Utterly Amazing Web Series: History of the Rhinoceros
Web series chronicling the history and origins of popular stuff. In this episode of “Utterly Amazing,” the history of the mysterious and beloved rhinoceros.
This video covers the etymology of the word rhinoceros in general usage and meaning in popular culture from its ancient Greek and Latin roots to to its modern adoption to English usage. It touches on the rhino’s impact as a keystone species, including its daily rituals and impact on the environment to it’s overall life expectancy and birth rates in the wild. A relative to the common Tapir. Its sudden global expansion in the Eocene epoch lead to its becoming one of the most prolific creatures on earth. Though subsequent hunting by man in the Miocene epoch lead to its numbers dwindling, nearly to extinction in modern times. With modern rhinos such as the white rhinoceros and black rhinoceros living in Africa. The Javan Rhinoceros, Sumatran Rhinoceros, and Indian rhinoceroses make their home in Asia. Characterized by its notably large size. Its horn, its thick, protective, skin, poor eyesight, and a hind-gut that aids in fermentation of difficult to digest foods. The rhinoceros, is considered very intelligent. Twisting saplings to indicate junctions in trails to other rhinos. And is able to open gates and car door with its mouth, much to the chagrin of park goers. Able to charge 31 miles per hour for short distances, the rhinoceros is a strong swimmer. The rhino’s horn is made of keratin, much like human hair, though different than cattle or sheep whose horns are made of keratin with a boney core or deer whose antlers are solid bone. African male rhinos establish dominance by fighting with their horns. Asian rhinos, on the other hand, use their lower incisor to bite or gore. Despite a lack of scientific evidence, the rhinos horn is often used as an ingredient in traditional Chinese medicine, consumed in the hopes of curing illnesses, ranging from hangovers to gout. Illegal trade routs for the horn extend from South Africa and West Africa to Vietnam and China.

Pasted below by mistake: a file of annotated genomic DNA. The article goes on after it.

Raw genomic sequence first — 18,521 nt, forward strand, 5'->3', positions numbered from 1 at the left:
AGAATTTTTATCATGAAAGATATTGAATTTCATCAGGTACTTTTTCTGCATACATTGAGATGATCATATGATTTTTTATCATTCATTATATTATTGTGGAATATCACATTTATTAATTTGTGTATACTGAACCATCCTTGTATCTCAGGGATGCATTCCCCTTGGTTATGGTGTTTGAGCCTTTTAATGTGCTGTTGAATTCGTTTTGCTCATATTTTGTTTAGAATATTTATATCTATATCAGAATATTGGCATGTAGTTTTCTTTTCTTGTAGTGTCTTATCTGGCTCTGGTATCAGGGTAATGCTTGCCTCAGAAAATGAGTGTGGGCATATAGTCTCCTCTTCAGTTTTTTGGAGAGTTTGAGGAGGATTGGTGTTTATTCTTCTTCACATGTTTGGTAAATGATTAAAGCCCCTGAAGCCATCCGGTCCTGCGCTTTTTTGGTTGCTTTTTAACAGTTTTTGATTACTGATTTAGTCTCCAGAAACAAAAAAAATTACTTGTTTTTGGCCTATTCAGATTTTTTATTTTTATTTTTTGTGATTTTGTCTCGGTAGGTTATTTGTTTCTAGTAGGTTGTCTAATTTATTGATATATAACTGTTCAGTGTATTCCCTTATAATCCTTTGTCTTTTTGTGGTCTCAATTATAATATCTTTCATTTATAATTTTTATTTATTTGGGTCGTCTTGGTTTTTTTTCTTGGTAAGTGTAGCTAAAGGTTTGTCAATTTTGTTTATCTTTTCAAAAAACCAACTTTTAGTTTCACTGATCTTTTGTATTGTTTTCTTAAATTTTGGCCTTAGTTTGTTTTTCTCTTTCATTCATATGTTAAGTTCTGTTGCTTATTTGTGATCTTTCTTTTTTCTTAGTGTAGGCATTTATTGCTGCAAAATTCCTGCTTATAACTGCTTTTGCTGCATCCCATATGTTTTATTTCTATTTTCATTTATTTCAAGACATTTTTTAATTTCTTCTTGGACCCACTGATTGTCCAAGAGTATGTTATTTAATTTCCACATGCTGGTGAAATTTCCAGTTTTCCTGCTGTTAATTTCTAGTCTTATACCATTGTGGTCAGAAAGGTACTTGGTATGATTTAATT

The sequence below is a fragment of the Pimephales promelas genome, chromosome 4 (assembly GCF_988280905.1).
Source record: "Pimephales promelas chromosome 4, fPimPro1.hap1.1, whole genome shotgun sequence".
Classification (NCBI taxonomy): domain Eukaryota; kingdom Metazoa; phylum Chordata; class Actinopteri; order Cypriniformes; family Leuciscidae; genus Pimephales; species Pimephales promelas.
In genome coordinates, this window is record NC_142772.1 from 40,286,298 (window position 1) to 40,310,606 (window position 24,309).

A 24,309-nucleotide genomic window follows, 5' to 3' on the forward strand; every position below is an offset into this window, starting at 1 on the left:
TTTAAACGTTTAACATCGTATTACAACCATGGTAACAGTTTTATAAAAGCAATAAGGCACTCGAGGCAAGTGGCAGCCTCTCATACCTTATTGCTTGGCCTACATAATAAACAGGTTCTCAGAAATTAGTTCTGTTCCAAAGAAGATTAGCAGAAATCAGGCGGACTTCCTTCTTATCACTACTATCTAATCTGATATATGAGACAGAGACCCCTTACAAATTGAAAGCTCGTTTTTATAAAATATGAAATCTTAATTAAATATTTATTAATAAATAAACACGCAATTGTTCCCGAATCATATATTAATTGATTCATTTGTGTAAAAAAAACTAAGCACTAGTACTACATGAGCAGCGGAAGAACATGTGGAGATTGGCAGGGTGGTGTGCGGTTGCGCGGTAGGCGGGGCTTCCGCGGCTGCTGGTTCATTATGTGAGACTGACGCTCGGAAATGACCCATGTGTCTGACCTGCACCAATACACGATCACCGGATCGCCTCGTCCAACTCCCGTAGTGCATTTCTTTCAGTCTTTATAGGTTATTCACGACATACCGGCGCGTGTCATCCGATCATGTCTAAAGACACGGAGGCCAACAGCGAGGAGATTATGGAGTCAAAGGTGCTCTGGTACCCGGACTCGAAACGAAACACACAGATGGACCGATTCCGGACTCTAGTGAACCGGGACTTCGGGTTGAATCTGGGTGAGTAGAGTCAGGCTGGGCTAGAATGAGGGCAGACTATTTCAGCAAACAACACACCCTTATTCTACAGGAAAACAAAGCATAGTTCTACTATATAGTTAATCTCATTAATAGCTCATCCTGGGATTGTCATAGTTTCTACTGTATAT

To learn more about helping to save the rhinoceros. Google: “Rhino Conservation.”